Developing a Culture of Coaching
“If you’re going to create a cultural shift, everyone has to understand how coaching makes business more successful.”
Excerpt from The Cycle of Transformation by Deb Siverson (that’s me!)
I’m a coaching junkie. I feel the most alive and in-tune when engaged in deeply connected and vulnerable conversations with those I coach. I love the moment when I feel others connect to what is most important and vital to them as a human being. I know all the reasons that coaching is less about me and more about the other, and I can get in the space of selflessness, but geez do I love being a coach! Partly it is about me, because if I didn’t love the practice of coaching, I wouldn’t be doing it. But for coaches like me to be able to continue to do what we love, we must be able to create a reliable and repeatable business. The sustainable success of coaching is dependent on proving performance. And that’s true of both big and small companies.
The value of business coaching has been well-documented. A few pioneering studies, known as the “MetrixGlobal” and “Manchester” studies, quoted by literally hundreds of sources, have been used extensively to illustrate the benefits of business coaching in general. Some studies suggest that “coaching has a 529% return on investment and significant intangible benefits. When employee retention was included as a benefit overall ROI increased to 788%.”
One of the challenges coaches face, is articulating the business impact of coaching. Many of us, myself included, measure success against the primary objectives of a coaching engagement. The outcomes are often tailored and may be deeply personal. I, like many, prove performance based on the individual need and align around a measurement to demonstrate the impact of coaching.
Anyone who’s listening knows we have proven the value of executive coaching. Most often resources are designated for a select few, typically in more senior positions. And you get no argument from me, because I believe everyone can benefit from a coach who is totally invested in their success. What needs attention is the majority, who don’t have access to the dollars that would transform today’s workforce.
What if that more conservative 529% return on investment could be unleashed on the mid-level manager population, or the front-line supervisor and employee. What would be possible!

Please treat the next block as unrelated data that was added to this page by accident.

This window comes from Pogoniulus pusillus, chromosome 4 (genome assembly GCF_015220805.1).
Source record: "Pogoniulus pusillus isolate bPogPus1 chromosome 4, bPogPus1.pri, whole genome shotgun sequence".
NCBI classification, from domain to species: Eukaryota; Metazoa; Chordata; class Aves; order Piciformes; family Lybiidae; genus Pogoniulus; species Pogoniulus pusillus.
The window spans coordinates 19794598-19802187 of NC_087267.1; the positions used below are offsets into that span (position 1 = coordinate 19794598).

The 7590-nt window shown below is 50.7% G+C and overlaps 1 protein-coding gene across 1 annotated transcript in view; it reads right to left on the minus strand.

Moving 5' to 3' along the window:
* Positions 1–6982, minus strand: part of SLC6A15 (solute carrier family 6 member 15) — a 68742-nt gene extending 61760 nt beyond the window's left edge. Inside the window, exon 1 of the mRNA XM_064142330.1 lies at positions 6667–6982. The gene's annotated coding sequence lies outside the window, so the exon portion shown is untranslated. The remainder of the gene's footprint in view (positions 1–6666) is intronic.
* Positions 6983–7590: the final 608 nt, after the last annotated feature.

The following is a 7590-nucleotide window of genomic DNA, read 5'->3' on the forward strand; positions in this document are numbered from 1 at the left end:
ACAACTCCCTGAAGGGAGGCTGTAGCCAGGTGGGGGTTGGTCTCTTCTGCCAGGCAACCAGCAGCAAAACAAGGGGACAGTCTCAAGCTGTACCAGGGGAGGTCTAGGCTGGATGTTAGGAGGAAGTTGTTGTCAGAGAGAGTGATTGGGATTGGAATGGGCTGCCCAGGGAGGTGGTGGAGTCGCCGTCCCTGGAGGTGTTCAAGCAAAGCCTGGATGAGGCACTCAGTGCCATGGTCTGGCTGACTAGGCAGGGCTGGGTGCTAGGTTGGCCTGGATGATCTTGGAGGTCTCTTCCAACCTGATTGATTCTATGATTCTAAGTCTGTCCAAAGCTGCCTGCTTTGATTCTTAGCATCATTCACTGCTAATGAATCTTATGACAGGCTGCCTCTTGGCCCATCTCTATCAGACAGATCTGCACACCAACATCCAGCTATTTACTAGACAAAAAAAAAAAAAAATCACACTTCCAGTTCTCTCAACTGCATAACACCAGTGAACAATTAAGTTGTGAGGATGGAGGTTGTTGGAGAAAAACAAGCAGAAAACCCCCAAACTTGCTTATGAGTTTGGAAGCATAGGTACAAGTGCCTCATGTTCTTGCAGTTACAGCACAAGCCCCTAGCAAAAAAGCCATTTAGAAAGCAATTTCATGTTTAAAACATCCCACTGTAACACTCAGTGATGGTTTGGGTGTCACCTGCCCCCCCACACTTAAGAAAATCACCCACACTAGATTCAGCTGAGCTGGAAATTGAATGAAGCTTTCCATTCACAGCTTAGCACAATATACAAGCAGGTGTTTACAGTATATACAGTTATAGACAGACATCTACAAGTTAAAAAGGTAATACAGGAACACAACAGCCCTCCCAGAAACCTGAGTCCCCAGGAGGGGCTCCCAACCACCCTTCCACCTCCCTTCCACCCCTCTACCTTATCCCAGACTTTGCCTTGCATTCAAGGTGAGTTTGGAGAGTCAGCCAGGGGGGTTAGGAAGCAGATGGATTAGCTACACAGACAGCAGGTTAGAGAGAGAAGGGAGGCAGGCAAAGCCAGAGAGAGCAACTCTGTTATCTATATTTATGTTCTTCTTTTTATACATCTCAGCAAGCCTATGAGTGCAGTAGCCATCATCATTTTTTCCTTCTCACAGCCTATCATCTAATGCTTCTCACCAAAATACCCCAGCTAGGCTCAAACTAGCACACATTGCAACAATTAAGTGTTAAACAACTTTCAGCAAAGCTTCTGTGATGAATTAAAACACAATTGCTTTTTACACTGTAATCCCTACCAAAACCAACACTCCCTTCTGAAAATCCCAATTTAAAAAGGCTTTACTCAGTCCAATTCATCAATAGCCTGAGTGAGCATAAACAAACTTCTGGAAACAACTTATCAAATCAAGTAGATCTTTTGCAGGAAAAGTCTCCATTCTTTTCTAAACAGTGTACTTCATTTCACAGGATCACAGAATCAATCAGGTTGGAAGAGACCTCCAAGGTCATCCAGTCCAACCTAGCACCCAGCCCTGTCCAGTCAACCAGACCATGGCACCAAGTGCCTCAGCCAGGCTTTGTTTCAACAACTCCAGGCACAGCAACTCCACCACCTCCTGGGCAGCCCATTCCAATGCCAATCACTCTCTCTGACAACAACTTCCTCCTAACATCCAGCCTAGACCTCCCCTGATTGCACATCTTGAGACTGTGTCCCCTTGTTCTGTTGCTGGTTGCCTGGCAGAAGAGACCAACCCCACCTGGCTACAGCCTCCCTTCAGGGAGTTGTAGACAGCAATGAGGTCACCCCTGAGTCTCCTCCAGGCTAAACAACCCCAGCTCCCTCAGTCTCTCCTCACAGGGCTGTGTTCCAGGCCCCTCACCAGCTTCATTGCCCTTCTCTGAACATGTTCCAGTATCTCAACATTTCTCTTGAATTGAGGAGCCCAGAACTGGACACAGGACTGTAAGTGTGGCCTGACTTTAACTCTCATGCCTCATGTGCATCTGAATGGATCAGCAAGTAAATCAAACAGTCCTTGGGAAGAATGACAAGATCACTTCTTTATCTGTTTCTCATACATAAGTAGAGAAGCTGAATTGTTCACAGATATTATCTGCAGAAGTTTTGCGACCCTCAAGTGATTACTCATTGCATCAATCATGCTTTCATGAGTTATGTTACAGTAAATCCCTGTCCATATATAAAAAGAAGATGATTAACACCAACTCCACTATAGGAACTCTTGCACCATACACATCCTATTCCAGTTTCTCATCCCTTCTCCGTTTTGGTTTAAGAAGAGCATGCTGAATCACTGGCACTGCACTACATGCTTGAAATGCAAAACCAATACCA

Developing a culture of coaching has a significant and meaningful upside. Teaching managers to be more coach like in how they engage with employees and balance both results and relationships is desirable, but statistically, only 13% of organizations report having a strong coaching culture. It appears there is a lot of opportunity to develop strong coaching cultures. What are the first steps to move in that direction?
Ensure Executive Sponsorship in Word and Deed
Sponsors must have clarity on the role they play, and the tasks they will engage in during the culture change initiative. Just giving financial approval isn’t enough to get managers coaching at the level of frequency and effectiveness to make your coaching culture a reality.
Align on Desired Coaching Objectives and Outcomes
The best chance for getting a coaching culture off the ground is to align it with a key business imperative. Intuitively we know that connected and frequent coaching conversations are the right things to do, but without focus and measurement around an organizational objective, too many other things will come along and grab the organization’s attention.
Common Model and Language
Culture is built on the foundation of common language and practices. The organization must align around a method that everyone will agree to practice. The upside is that no matter where your employees go within the organization the coaching model will be a constant, and forge a new relationship with his or her manager.
Any competency requires gaining a skill set and then moving toward mastery. Coaching is no different. Managers and supervisors need tools and resources so that they can continue to grow as coaches and improve in the area that most impacts employee engagement.
Reinforce Coaching Activities and Effectiveness
Eighty percent of what is learned in the classroom is lost without reinforcement in the first thirty days post a learning event. Because the concept of coaching is easy to understand, we short-change coaching initiatives with too little follow-up. Coaching-the-coach, peer coaching, group coaching, coaching assignments, and manager’s observations of coaching activities must be an ongoing part of the coaching culture strategy. Without rigorous attention, all your hard work will quickly disappear.
Deb Siverson is passionate about helping organizations drive results through connected and transparent conversations in the workplace. She is the author of the book, "The Cycle of Transformation: igniting organizational change through the leader coach." Deb's expertise includes organizational performance consulting, design and delivery of leadership development programs, customized team development, and individual and systems coaching. Deb holds a BS in Business from Regis University and an MS in Organizational Leadership from University of Colorado-Boulder. She serves on the board of the Colorado Women’s Chamber of Commerce.View All Articles